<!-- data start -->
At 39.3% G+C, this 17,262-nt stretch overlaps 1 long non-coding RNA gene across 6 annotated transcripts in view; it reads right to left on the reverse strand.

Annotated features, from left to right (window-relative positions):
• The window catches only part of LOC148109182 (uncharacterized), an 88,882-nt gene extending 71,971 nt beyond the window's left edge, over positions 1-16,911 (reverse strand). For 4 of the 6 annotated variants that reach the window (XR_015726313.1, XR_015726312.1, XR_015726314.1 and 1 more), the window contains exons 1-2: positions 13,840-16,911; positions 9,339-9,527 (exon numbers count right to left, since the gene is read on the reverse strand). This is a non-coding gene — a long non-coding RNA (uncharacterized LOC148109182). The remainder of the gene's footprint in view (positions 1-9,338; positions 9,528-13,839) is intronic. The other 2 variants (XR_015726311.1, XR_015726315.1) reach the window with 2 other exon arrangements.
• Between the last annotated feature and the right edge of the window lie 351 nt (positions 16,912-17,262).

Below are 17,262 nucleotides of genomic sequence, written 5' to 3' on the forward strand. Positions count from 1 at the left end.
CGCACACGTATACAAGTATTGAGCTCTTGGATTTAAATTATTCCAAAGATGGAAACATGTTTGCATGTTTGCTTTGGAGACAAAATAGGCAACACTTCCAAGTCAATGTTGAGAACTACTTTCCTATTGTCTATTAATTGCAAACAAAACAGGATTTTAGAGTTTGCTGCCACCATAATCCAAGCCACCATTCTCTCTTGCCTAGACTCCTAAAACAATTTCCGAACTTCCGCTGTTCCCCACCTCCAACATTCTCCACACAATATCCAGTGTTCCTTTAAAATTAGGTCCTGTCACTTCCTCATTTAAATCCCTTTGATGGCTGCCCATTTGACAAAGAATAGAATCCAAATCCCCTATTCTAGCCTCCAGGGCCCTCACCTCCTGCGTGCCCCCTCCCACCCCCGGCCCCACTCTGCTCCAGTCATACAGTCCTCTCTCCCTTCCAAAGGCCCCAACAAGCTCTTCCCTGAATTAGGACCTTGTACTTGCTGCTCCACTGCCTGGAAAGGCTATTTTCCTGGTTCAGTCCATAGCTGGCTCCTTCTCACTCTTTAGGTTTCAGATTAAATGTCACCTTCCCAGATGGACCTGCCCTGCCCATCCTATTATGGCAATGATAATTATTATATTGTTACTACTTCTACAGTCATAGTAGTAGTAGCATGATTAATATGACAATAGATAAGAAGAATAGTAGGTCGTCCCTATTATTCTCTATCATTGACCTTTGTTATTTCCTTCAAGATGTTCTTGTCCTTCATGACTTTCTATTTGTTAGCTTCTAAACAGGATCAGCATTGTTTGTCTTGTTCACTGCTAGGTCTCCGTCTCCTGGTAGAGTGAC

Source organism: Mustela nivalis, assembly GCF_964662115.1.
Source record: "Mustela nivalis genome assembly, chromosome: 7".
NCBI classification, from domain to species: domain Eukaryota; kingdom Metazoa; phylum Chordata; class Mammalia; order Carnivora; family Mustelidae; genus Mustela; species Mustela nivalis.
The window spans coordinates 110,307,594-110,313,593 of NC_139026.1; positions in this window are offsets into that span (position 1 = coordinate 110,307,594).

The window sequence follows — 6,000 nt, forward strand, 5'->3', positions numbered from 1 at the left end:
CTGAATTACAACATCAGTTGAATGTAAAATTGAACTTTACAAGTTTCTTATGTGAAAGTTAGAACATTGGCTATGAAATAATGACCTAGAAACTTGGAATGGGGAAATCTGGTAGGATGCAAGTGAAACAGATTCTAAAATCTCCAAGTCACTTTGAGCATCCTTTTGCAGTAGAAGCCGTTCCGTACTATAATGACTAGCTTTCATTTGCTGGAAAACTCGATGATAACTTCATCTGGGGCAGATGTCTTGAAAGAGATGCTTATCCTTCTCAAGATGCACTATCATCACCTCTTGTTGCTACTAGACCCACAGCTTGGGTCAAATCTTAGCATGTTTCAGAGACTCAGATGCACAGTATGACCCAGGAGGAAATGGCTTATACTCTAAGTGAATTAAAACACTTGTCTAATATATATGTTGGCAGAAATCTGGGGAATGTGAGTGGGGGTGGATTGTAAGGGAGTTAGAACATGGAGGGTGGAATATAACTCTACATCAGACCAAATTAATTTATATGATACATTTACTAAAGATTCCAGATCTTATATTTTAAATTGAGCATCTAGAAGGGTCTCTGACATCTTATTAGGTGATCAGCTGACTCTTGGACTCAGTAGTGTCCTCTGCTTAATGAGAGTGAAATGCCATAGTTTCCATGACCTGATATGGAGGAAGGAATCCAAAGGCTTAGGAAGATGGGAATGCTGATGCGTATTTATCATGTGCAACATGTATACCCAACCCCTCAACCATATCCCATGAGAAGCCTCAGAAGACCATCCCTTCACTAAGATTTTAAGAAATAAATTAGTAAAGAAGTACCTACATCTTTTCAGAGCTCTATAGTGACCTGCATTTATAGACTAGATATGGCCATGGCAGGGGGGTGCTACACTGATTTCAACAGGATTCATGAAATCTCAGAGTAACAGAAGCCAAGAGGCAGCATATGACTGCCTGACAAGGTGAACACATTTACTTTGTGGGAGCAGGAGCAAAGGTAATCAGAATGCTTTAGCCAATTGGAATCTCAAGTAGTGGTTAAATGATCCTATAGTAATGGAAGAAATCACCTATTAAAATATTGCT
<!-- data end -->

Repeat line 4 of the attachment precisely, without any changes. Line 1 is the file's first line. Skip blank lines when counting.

• Between the last annotated feature and the right edge of the window lie 351 nt (positions 16,912-17,262).